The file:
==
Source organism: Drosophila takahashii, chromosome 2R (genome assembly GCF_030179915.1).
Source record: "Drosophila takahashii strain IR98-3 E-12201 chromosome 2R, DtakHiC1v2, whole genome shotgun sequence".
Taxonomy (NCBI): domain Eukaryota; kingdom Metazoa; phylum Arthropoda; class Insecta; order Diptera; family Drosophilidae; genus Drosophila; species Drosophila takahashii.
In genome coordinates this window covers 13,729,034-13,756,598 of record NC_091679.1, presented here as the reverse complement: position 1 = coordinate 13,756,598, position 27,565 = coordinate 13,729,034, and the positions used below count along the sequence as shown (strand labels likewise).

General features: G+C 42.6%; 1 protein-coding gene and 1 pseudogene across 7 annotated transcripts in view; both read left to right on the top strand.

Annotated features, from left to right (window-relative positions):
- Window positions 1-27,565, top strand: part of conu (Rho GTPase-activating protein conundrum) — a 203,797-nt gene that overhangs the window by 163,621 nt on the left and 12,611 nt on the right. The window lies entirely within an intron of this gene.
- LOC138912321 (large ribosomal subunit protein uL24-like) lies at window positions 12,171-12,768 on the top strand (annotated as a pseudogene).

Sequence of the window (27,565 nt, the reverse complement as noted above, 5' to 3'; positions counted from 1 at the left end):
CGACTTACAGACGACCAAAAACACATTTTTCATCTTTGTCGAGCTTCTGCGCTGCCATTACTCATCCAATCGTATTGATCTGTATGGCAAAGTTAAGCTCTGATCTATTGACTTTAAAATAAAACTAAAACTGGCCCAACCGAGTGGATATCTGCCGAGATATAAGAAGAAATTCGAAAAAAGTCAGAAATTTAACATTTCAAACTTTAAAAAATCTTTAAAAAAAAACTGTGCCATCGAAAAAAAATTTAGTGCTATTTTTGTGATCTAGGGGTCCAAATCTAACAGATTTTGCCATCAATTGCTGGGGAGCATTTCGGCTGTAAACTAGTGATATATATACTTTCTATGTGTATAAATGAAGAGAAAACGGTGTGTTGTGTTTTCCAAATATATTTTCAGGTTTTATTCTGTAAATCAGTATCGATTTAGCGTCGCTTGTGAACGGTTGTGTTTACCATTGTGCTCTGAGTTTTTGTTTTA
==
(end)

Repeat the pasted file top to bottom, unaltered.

Source organism: Drosophila takahashii, chromosome 2R (genome assembly GCF_030179915.1).
Source record: "Drosophila takahashii strain IR98-3 E-12201 chromosome 2R, DtakHiC1v2, whole genome shotgun sequence".
Taxonomy (NCBI): domain Eukaryota; kingdom Metazoa; phylum Arthropoda; class Insecta; order Diptera; family Drosophilidae; genus Drosophila; species Drosophila takahashii.
In genome coordinates this window covers 13,729,034-13,756,598 of record NC_091679.1, presented here as the reverse complement: position 1 = coordinate 13,756,598, position 27,565 = coordinate 13,729,034, and the positions used below count along the sequence as shown (strand labels likewise).

General features: G+C 42.6%; 1 protein-coding gene and 1 pseudogene across 7 annotated transcripts in view; both read left to right on the top strand.

Annotated features, from left to right (window-relative positions):
- Window positions 1-27,565, top strand: part of conu (Rho GTPase-activating protein conundrum) — a 203,797-nt gene that overhangs the window by 163,621 nt on the left and 12,611 nt on the right. The window lies entirely within an intron of this gene.
- LOC138912321 (large ribosomal subunit protein uL24-like) lies at window positions 12,171-12,768 on the top strand (annotated as a pseudogene).

Sequence of the window (27,565 nt, the reverse complement as noted above, 5' to 3'; positions counted from 1 at the left end):
CGACTTACAGACGACCAAAAACACATTTTTCATCTTTGTCGAGCTTCTGCGCTGCCATTACTCATCCAATCGTATTGATCTGTATGGCAAAGTTAAGCTCTGATCTATTGACTTTAAAATAAAACTAAAACTGGCCCAACCGAGTGGATATCTGCCGAGATATAAGAAGAAATTCGAAAAAAGTCAGAAATTTAACATTTCAAACTTTAAAAAATCTTTAAAAAAAAACTGTGCCATCGAAAAAAAATTTAGTGCTATTTTTGTGATCTAGGGGTCCAAATCTAACAGATTTTGCCATCAATTGCTGGGGAGCATTTCGGCTGTAAACTAGTGATATATATACTTTCTATGTGTATAAATGAAGAGAAAACGGTGTGTTGTGTTTTCCAAATATATTTTCAGGTTTTATTCTGTAAATCAGTATCGATTTAGCGTCGCTTGTGAACGGTTGTGTTTACCATTGTGCTCTGAGTTTTTGTTTTA